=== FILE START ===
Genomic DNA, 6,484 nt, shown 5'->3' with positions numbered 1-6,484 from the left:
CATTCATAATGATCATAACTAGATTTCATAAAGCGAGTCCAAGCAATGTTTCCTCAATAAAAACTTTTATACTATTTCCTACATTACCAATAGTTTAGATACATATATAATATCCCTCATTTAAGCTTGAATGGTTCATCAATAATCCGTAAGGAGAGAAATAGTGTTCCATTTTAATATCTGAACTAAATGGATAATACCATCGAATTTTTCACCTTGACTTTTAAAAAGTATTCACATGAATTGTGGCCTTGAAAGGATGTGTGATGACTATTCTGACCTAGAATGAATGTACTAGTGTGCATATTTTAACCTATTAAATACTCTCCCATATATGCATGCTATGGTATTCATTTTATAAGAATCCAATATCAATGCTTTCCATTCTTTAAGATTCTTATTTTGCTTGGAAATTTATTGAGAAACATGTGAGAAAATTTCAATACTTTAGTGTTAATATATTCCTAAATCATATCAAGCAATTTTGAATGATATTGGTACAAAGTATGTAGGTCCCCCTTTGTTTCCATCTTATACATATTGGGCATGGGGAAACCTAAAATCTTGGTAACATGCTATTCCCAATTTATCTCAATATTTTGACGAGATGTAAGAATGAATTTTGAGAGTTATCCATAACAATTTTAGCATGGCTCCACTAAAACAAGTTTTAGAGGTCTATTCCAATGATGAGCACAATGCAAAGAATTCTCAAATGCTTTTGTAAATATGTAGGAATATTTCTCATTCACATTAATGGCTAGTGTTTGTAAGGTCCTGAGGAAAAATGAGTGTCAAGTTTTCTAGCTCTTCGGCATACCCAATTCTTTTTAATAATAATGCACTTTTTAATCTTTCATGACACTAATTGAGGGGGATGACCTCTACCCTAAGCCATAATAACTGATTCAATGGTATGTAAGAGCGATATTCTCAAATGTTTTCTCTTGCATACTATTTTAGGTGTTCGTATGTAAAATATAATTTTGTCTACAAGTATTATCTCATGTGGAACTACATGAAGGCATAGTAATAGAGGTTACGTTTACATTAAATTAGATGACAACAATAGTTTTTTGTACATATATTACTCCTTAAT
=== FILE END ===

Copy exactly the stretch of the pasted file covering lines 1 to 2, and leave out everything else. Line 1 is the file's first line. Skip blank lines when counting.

Genomic DNA, 6,484 nt, shown 5'->3' with positions numbered 1-6,484 from the left:
CATTCATAATGATCATAACTAGATTTCATAAAGCGAGTCCAAGCAATGTTTCCTCAATAAAAACTTTTATACTATTTCCTACATTACCAATAGTTTAGATACATATATAATATCCCTCATTTAAGCTTGAATGGTTCATCAATAATCCGTAAGGAGAGAAATAGTGTTCCATTTTAATATCTGAACTAAATGGATAATACCATCGAATTTTTCACCTTGACTTTTAAAAAGTATTCACATGAATTGTGGCCTTGAAAGGATGTGTGATGACTATTCTGACCTAGAATGAATGTACTAGTGTGCATATTTTAACCTATTAAATACTCTCCCATATATGCATGCTATGGTATTCATTTTATAAGAATCCAATATCAATGCTTTCCATTCTTTAAGATTCTTATTTTGCTTGGAAATTTATTGAGAAACATGTGAGAAAATTTCAATACTTTAGTGTTAATATATTCCTAAATCATATCAAGCAATTTTGAATGATATTGGTACAAAGTATGTAGGTCCCCCTTTGTTTCCATCTTATACATATTGGGCATGGGGAAACCTAAAATCTTGGTAACATGCTATTCCCAATTTATCTCAATATTTTGACGAGATGTAAGAATGAATTTTGAGAGTTATCCATAACAATTTTAGCATGGCTCCACTAAAACAAGTTTTAGAGGTCTATTCCAATGATGAGCACAATGCAAAGAATTCTCAAATGCTTTTGTAAATATGTAGGAATATTTCTCATTCACATTAATGGCTAGTGTTTGTAAGGTCCTGAGGAAAAATGAGTGTCAAGTTTTCTAGCTCTTCGGCATACCCAATTCTTTTTAATAATAATGCACTTTTTAATCTTTCATGACACTAATTGAGGGGGATGACCTCTACCCTAAGCCATAATAACTGATTCAATGGTATGTAAGAGCGATATTCTCAAATGTTTTCTCTTGCATACTATTTTAGGTGTTCGTATGTAAAATATAATTTTGTCTACAAGTATTATCTCATGTGGAACTACATGAAGGCATAGTAATAGAGGTTACGTTTACATTAAATTAGATGACAACAATAGTTTTTTGTACATATATTACTCCTTAAT